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A Bayesian DSGE Model with Infinite-Horizon Learning: Do "Mechanical" Sources of Persistence Become Superfluous?

  • Milani, Fabio

This paper estimates a monetary DSGE model with learning introduced from the primitive assumptions. The model nests infinite-horizon learning and features, such as habit formation in consumption and inflation indexation, that are essential for the model fit under rational expectations. I estimate the DSGE model by Bayesian methods, obtaining estimates of the main learning parameter, the constant gain, jointly with the deep parameters of the economy. The results show that relaxing the assumption of rational expectations in favor of learning may render mechanical sources of persistence superfluous. In particular, learning appears to be a crucial determinant of inflation inertia.

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Paper provided by University Library of Munich, Germany in its series MPRA Paper with number 809.

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Date of creation: 28 Jun 2006
Date of revision:
Publication status: Published in International Journal of Central Banking Number 3.Volume(2006): pp. 87-106
Handle: RePEc:pra:mprapa:809
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  1. Marc Giannoni & Michael Woodford, 2004. "Optimal Inflation-Targeting Rules," NBER Chapters, in: The Inflation-Targeting Debate, pages 93-172 National Bureau of Economic Research, Inc.
  2. Kaushik Mitra & James Bullard, . "Learning About Monetary Policy Rules," Discussion Papers 00/41, Department of Economics, University of York.
  3. Orphanides, Athanasios & Williams, John C., 2003. "Imperfect knowledge, inflation expectations, and monetary policy," CFS Working Paper Series 2003/40, Center for Financial Studies (CFS).
  4. Bruce Preston, 2003. "Learning about monetary policy rules when long-horizon expectations matter," FRB Atlanta Working Paper 2003-18, Federal Reserve Bank of Atlanta.
  5. Sungbae An & Frank Schorfheide, 2007. "Bayesian Analysis of DSGE Models," Econometric Reviews, Taylor & Francis Journals, vol. 26(2-4), pages 113-172.
  6. Smets, Frank & Wouters, Rafael, 2004. "Forecasting with a Bayesian DSGE Model: An Application to the Euro Area," CEPR Discussion Papers 4749, C.E.P.R. Discussion Papers.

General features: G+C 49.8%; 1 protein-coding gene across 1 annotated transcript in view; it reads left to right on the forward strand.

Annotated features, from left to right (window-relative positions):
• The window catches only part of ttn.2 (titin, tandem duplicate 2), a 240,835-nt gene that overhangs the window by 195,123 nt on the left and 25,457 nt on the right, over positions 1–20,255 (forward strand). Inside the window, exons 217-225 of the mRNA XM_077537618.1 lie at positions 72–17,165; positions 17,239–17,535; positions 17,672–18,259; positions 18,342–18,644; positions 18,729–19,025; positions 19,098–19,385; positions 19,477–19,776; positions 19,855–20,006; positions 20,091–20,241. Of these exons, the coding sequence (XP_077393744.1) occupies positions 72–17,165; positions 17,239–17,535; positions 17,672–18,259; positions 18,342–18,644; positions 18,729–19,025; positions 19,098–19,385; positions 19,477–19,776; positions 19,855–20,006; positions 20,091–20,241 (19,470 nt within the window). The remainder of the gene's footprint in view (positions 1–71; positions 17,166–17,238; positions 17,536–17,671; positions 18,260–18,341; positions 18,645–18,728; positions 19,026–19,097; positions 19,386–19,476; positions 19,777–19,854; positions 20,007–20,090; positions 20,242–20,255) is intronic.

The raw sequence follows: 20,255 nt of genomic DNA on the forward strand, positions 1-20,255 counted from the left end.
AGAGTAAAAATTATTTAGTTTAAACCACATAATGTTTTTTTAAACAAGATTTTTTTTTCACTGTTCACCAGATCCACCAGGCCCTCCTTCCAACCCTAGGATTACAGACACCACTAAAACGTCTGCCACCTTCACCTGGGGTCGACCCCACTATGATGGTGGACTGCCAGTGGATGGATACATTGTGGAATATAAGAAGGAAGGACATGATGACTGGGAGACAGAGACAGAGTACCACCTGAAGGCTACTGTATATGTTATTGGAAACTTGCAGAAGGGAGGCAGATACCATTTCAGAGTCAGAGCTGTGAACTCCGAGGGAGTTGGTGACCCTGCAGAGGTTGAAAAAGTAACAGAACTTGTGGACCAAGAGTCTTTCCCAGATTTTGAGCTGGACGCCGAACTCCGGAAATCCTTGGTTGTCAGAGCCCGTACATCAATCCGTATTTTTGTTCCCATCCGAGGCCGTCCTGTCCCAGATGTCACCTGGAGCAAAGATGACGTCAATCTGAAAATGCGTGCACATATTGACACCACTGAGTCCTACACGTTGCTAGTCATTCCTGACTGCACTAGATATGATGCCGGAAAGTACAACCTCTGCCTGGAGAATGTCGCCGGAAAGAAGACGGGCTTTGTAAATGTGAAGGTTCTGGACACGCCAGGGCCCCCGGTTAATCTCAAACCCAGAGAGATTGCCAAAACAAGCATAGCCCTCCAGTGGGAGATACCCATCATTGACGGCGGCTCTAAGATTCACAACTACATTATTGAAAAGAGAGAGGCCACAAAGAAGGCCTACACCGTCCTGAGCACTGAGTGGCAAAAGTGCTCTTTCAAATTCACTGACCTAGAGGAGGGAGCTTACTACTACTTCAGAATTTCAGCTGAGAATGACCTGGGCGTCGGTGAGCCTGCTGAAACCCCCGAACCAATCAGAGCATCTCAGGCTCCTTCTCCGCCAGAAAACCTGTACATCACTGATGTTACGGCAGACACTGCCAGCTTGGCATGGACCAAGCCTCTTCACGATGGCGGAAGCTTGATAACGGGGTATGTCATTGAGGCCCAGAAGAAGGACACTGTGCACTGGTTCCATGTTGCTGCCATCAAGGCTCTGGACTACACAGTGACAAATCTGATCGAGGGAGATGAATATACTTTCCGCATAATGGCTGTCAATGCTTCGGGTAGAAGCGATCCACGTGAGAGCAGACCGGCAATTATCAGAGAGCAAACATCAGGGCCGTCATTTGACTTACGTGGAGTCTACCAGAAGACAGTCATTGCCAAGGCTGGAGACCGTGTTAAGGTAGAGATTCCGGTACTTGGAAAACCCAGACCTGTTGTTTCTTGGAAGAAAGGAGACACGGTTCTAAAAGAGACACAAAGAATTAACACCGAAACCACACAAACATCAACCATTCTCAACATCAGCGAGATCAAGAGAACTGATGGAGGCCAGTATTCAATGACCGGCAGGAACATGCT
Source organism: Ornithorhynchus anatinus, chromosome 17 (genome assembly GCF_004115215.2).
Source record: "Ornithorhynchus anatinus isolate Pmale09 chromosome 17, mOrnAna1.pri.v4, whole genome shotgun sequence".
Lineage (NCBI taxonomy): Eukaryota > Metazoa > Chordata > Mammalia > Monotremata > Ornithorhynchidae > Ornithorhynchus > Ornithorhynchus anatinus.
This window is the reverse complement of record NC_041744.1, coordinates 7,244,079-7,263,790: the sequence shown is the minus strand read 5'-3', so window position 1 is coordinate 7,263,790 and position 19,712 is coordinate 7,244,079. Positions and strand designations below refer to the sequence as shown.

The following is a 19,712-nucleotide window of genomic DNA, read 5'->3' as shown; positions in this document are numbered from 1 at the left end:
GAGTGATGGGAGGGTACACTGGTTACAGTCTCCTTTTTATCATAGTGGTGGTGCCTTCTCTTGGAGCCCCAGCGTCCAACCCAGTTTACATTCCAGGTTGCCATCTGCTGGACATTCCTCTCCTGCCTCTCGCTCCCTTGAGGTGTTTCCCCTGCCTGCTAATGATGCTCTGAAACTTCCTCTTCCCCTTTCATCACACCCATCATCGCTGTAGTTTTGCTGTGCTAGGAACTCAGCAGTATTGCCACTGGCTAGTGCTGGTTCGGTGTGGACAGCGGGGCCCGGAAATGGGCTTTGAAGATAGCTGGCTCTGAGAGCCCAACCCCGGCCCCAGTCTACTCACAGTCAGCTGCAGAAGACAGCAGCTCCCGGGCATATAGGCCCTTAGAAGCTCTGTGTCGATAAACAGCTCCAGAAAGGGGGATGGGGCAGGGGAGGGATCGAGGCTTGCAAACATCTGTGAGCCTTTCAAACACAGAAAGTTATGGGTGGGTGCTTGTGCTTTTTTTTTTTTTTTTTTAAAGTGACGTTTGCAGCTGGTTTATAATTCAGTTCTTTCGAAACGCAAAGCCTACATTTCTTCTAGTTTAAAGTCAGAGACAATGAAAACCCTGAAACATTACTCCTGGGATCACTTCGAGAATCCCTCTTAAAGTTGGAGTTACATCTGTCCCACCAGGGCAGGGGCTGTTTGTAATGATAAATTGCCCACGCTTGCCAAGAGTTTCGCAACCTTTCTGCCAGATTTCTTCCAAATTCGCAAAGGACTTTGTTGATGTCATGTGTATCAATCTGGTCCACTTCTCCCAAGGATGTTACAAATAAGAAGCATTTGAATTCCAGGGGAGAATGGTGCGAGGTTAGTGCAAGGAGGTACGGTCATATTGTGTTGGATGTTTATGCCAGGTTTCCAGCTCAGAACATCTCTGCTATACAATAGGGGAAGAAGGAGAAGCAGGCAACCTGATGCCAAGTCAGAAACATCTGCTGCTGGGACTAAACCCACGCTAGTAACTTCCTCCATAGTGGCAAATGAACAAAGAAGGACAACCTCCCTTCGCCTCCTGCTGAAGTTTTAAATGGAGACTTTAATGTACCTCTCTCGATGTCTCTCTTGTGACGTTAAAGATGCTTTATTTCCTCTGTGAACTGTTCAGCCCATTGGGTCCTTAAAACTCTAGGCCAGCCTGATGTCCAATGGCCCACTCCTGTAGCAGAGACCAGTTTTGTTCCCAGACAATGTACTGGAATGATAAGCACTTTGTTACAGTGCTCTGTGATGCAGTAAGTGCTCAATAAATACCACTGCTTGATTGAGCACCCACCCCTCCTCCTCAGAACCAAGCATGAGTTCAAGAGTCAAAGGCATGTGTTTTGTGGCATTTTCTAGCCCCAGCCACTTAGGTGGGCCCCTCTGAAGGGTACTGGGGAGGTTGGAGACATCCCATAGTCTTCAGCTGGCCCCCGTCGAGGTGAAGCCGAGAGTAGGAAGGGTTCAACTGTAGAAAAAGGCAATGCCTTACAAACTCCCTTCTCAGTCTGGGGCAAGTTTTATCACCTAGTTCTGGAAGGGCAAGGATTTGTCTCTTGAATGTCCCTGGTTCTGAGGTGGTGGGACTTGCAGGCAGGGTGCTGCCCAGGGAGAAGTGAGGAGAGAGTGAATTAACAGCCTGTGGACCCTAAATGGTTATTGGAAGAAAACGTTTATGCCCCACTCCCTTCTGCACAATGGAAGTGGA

7. Fabio Milani, 2005. "Learning, Monetary Policy Rules, and Macroeconomic Stability," Macroeconomics 0508019, EconWPA.
  8. Fabio Milani, 2005. "Adaptive Learning and Inflation Persistence," Working Papers 050607, University of California-Irvine, Department of Economics.
  9. Jean Boivin & Marc P. Giannoni, 2006. "Has Monetary Policy Become More Effective?," The Review of Economics and Statistics, MIT Press, vol. 88(3), pages 445-462, August.
  10. Seppo Honkapohja & Kaushik Mitra & George W. Evans, 2011. "Notes on Agents¡¯ Behavioral Rules Under Adaptive Learning and Studies of Monetary Policy," CDMA Working Paper Series 201102, Centre for Dynamic Macroeconomic Analysis.
  11. Athanasios Orphanides & John C. Williams, 2003. "Inflation scares and forecast-based monetary policy," FRB Atlanta Working Paper 2003-21, Federal Reserve Bank of Atlanta.
  12. Frank Smets & Raf Wouters, 2004. "Comparing shocks and frictions in US and euro area business cycles: a Bayesian DSGE approach," Working Paper Research 61, National Bank of Belgium.
  13. Lawrence J. Christiano & Martin Eichenbaum & Charles L. Evans, 2001. "Nominal rigidities and the dynamic effects of a shock to monetary policy," Working Paper Series WP-01-08, Federal Reserve Bank of Chicago.
  14. Frank Smets & Raf Wouters, 2002. "Monetary policy in an estimated stochastic dynamic general equilibrium model of the Euro area," Proceedings, Federal Reserve Bank of San Francisco, issue Mar.
  15. Preston, Bruce, 2006. "Adaptive learning, forecast-based instrument rules and monetary policy," Journal of Monetary Economics, Elsevier, vol. 53(3), pages 507-535, April.
  16. Preston, Bruce, 2008. "Adaptive learning and the use of forecasts in monetary policy," Journal of Economic Dynamics and Control, Elsevier, vol. 32(11), pages 3661-3681, November.
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